25 OCT 2017 by ideonexus

 American and French Revolutions Led to Different Results

...the structure of a network determines its virality. As recent work by the social scientists Nicholas Christakis and James Fowler has shown, the contagiousness of a disease or an idea depends as much on a social network’s structure as on the inherent properties of the virus or meme. The history of the late eighteenth century illustrates that point well. The ideas that inspired both the American Revolution and the French Revolution were essentially the same, and both were transmitted throu...
Folksonomies: enlightenment history
Folksonomies: enlightenment history
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25 OCT 2017 by ideonexus

 The Importance of Networks in the Enlightenment

Like the Reformation, the scientific revolution and the Enlightenment were network-driven phenomena, yet they spread faster and farther. This reflected the importance of acquaintances in correspondence networks such as Voltaire’s and Benjamin Franklin’s, communities that might otherwise have remained subdivided into national clusters. It also reflected the way that new social organizations—notably, Freemasonry—increased the connectedness of like-minded men, despite established divisio...
Folksonomies: networks enlightenment
Folksonomies: networks enlightenment
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13 APR 2012 by ideonexus

 The Lunar Society

In 1764, the Lunar Society (so named because they met for dinner on the Monday night nearest the full moon; they called themselves the "Lunatics") was formed it in Birmingham and promoted new scientific and technological ideas. The original founders included Erasmus Darwin (Charles Darwin's grandfather), William Small (Jefferson's mentor), and the industrialist Matthew Boulton. Soon the "Lunatics" included many of the great minds in Britain (including Benjamin Franklin when he visited). In Sc...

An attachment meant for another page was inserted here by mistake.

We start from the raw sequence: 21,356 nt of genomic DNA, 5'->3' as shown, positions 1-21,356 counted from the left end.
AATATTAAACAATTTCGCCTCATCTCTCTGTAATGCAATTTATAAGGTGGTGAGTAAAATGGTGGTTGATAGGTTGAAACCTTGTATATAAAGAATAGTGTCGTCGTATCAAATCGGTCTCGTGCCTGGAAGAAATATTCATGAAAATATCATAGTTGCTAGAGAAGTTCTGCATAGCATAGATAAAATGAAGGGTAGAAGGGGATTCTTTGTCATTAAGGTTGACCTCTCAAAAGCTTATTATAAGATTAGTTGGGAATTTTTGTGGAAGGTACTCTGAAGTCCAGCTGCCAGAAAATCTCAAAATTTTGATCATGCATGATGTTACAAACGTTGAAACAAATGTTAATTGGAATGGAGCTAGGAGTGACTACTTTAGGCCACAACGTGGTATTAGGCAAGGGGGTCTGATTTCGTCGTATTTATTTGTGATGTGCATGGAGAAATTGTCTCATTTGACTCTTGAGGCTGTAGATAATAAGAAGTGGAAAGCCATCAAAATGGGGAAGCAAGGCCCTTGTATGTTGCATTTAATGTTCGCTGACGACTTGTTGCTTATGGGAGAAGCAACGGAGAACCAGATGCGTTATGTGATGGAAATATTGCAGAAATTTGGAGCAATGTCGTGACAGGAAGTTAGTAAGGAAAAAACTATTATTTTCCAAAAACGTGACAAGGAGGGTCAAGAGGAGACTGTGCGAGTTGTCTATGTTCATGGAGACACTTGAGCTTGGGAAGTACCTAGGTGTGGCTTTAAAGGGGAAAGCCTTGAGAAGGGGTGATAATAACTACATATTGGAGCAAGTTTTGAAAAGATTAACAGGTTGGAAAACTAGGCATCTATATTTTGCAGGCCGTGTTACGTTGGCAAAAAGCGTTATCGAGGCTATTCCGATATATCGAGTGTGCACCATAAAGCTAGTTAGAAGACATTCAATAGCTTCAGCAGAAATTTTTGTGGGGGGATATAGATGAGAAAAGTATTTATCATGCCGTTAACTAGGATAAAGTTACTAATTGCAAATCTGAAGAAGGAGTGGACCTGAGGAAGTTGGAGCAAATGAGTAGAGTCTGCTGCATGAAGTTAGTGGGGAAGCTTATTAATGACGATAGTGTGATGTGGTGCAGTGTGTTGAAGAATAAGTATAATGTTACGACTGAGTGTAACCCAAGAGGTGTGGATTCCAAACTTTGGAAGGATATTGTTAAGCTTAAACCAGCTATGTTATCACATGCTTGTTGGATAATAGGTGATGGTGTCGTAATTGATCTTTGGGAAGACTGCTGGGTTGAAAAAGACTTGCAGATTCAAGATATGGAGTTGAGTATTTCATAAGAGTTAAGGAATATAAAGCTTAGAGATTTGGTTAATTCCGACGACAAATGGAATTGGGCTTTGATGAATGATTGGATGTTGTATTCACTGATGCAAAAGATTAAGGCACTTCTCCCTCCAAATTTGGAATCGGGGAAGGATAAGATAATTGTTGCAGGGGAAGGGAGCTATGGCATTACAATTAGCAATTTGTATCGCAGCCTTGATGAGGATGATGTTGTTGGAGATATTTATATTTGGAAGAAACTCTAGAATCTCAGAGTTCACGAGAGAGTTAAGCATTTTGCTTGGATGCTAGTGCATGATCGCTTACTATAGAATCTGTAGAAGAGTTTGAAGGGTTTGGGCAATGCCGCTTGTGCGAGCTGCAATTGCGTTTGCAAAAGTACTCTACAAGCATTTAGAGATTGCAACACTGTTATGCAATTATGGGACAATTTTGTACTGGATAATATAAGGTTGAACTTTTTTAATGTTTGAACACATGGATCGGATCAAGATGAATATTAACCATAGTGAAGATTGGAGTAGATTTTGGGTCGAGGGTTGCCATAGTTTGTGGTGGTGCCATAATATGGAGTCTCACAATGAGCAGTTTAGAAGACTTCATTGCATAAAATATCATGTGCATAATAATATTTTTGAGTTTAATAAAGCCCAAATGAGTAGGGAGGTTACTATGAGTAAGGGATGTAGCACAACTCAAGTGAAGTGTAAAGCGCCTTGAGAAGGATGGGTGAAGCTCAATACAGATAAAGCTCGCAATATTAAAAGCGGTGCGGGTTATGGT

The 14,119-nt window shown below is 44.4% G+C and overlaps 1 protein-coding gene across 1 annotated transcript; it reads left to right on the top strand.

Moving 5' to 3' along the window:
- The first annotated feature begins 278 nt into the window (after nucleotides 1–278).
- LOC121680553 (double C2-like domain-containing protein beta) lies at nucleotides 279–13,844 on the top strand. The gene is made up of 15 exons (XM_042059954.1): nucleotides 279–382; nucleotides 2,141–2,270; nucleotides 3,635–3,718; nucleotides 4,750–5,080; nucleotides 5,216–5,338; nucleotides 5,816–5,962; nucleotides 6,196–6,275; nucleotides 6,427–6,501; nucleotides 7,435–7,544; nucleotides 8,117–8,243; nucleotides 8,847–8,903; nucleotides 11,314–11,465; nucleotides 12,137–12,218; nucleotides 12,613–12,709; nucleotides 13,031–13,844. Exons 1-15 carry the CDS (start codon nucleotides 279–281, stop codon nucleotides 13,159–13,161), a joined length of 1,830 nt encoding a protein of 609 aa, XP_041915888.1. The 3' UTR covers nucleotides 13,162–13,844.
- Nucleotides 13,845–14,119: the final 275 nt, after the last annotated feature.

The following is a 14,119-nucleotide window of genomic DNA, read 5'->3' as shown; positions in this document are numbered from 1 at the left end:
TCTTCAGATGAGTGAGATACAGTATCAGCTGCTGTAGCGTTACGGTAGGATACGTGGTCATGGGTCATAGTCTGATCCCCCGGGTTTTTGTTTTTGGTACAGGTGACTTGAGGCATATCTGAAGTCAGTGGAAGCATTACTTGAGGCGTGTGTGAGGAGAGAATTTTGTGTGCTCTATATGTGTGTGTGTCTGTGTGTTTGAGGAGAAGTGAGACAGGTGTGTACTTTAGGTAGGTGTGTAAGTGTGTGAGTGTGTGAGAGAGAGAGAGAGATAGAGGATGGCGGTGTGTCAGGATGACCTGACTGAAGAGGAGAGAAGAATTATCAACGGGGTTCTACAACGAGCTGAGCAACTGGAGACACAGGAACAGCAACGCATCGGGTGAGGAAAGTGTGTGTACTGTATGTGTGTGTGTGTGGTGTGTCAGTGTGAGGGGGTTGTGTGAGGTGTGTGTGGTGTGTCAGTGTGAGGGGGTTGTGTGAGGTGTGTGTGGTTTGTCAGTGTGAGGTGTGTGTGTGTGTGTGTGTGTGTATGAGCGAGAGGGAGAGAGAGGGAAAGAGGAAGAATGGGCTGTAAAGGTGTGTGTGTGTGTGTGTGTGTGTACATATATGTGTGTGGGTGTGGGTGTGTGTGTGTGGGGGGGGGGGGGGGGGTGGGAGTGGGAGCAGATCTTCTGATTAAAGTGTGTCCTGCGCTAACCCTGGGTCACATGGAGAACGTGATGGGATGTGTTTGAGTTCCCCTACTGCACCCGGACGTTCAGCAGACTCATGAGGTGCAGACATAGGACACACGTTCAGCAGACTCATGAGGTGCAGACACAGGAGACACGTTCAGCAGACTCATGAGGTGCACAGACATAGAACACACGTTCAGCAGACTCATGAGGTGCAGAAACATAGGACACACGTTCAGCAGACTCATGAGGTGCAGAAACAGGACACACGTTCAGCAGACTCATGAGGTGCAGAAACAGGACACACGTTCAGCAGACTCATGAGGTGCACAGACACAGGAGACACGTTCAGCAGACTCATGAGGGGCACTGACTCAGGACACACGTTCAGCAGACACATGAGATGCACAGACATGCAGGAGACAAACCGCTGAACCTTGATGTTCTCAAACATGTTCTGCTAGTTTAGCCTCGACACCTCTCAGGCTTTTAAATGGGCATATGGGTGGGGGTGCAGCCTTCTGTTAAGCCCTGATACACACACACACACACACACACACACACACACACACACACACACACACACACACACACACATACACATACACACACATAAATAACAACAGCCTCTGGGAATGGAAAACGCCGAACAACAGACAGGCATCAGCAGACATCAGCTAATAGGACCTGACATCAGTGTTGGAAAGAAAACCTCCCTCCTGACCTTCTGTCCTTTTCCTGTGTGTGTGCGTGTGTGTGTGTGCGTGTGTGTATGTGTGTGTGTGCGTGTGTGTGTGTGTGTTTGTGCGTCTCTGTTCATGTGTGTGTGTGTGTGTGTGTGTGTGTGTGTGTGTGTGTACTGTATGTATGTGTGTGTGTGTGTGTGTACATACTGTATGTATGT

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Referred to themselves as "Lunatics" and included many famous Americans and scientists.

03 JAN 2012 by ideonexus

 Revolutions That Break with the Past Fail

Starting anew with a clean slate has been one of the most harmful ideas in history. It treats previous knowledge as an impediment and imagines that only present knowledge deployed in theoretical purity can make real the wondrous new vision. Thus the French Revolution of 1789, the Russian Revolution of 1917, and the Chinese Communist Revolution of 1949 each made brave new worlds that catastrophically failed. By cutting off continuity with the slower parts of their cultures they had no fallback...
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Erasing the past is a crippling thing to do. The Founders of America built on the past in their revolution and Evolution succeeds by building on the past.